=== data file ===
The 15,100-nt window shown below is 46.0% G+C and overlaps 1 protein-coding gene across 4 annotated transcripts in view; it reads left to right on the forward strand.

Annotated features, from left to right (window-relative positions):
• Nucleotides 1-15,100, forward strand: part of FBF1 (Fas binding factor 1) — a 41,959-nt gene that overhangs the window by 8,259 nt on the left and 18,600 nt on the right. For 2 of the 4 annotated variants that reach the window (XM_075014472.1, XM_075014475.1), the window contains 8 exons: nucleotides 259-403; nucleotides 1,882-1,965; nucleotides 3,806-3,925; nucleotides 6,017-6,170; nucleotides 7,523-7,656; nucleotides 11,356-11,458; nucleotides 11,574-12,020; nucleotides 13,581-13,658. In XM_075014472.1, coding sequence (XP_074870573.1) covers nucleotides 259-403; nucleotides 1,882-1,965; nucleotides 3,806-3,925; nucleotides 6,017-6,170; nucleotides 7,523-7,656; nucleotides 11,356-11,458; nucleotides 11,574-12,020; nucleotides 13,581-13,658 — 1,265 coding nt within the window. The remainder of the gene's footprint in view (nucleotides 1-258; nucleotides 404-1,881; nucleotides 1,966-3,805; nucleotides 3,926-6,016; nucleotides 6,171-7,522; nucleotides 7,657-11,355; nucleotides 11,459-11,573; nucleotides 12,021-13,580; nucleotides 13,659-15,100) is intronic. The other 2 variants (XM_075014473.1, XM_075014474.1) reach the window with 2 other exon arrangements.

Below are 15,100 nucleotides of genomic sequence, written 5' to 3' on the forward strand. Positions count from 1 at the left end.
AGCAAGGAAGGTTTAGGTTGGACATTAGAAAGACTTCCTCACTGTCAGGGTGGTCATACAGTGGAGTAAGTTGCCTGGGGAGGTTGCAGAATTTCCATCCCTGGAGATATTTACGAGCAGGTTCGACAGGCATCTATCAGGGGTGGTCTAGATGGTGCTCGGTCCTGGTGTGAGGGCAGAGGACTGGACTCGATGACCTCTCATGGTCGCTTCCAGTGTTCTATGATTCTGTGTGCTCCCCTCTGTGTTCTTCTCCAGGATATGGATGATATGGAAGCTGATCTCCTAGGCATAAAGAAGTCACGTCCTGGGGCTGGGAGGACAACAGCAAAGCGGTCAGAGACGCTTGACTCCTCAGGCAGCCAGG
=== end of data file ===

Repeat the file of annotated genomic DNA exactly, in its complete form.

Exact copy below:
The 15,100-nt window shown below is 46.0% G+C and overlaps 1 protein-coding gene across 4 annotated transcripts in view; it reads left to right on the forward strand.

Annotated features, from left to right (window-relative positions):
• Nucleotides 1-15,100, forward strand: part of FBF1 (Fas binding factor 1) — a 41,959-nt gene that overhangs the window by 8,259 nt on the left and 18,600 nt on the right. For 2 of the 4 annotated variants that reach the window (XM_075014472.1, XM_075014475.1), the window contains 8 exons: nucleotides 259-403; nucleotides 1,882-1,965; nucleotides 3,806-3,925; nucleotides 6,017-6,170; nucleotides 7,523-7,656; nucleotides 11,356-11,458; nucleotides 11,574-12,020; nucleotides 13,581-13,658. In XM_075014472.1, coding sequence (XP_074870573.1) covers nucleotides 259-403; nucleotides 1,882-1,965; nucleotides 3,806-3,925; nucleotides 6,017-6,170; nucleotides 7,523-7,656; nucleotides 11,356-11,458; nucleotides 11,574-12,020; nucleotides 13,581-13,658 — 1,265 coding nt within the window. The remainder of the gene's footprint in view (nucleotides 1-258; nucleotides 404-1,881; nucleotides 1,966-3,805; nucleotides 3,926-6,016; nucleotides 6,171-7,522; nucleotides 7,657-11,355; nucleotides 11,459-11,573; nucleotides 12,021-13,580; nucleotides 13,659-15,100) is intronic. The other 2 variants (XM_075014473.1, XM_075014474.1) reach the window with 2 other exon arrangements.

Below are 15,100 nucleotides of genomic sequence, written 5' to 3' on the forward strand. Positions count from 1 at the left end.
AGCAAGGAAGGTTTAGGTTGGACATTAGAAAGACTTCCTCACTGTCAGGGTGGTCATACAGTGGAGTAAGTTGCCTGGGGAGGTTGCAGAATTTCCATCCCTGGAGATATTTACGAGCAGGTTCGACAGGCATCTATCAGGGGTGGTCTAGATGGTGCTCGGTCCTGGTGTGAGGGCAGAGGACTGGACTCGATGACCTCTCATGGTCGCTTCCAGTGTTCTATGATTCTGTGTGCTCCCCTCTGTGTTCTTCTCCAGGATATGGATGATATGGAAGCTGATCTCCTAGGCATAAAGAAGTCACGTCCTGGGGCTGGGAGGACAACAGCAAAGCGGTCAGAGACGCTTGACTCCTCAGGCAGCCAGG